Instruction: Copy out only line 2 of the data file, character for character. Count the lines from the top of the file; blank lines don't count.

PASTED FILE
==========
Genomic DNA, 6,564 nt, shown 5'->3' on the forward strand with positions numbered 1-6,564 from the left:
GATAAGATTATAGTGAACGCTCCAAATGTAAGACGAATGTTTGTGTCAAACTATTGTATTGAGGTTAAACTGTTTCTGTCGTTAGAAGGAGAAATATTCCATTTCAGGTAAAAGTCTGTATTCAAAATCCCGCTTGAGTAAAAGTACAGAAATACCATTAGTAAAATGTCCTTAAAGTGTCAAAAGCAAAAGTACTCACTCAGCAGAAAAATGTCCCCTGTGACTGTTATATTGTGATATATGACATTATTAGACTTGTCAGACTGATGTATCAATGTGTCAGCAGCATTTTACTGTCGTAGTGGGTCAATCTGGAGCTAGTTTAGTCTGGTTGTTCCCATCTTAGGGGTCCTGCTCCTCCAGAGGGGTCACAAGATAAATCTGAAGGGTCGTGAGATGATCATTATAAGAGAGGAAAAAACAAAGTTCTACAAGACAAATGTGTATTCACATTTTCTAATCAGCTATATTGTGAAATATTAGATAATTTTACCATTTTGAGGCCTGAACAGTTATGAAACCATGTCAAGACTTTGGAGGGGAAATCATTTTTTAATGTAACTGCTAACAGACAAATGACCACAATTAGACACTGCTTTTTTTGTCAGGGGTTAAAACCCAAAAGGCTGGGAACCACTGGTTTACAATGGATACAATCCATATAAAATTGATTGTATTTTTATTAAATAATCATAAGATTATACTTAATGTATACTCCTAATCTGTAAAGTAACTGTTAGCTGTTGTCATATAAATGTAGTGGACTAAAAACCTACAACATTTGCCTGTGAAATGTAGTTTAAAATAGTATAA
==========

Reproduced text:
GATAAGATTATAGTGAACGCTCCAAATGTAAGACGAATGTTTGTGTCAAACTATTGTATTGAGGTTAAACTGTTTCTGTCGTTAGAAGGAGAAATATTCCATTTCAGGTAAAAGTCTGTATTCAAAATCCCGCTTGAGTAAAAGTACAGAAATACCATTAGTAAAATGTCCTTAAAGTGTCAAAAGCAAAAGTACTCACTCAGCAGAAAAATGTCCCCTGTGACTGTTATATTGTGATATATGACATTATTAGACTTGTCAGACTGATGTATCAATGTGTCAGCAGCATTTTACTGTCGTAGTGGGTCAATCTGGAGCTAGTTTAGTCTGGTTGTTCCCATCTTAGGGGTCCTGCTCCTCCAGAGGGGTCACAAGATAAATCTGAAGGGTCGTGAGATGATCATTATAAGAGAGGAAAAAACAAAGTTCTACAAGACAAATGTGTATTCACATTTTCTAATCAGCTATATTGTGAAATATTAGATAATTTTACCATTTTGAGGCCTGAACAGTTATGAAACCATGTCAAGACTTTGGAGGGGAAATCATTTTTTAATGTAACTGCTAACAGACAAATGACCACAATTAGACACTGCTTTTTTTGTCAGGGGTTAAAACCCAAAAGGCTGGGAACCACTGGTTTACAATGGATACAATCCATATAAAATTGATTGTATTTTTATTAAATAATCATAAGATTATACTTAATGTATACTCCTAATCTGTAAAGTAACTGTTAGCTGTTGTCATATAAATGTAGTGGACTAAAAACCTACAACATTTGCCTGTGAAATGTAGTTTAAAATAGTATAA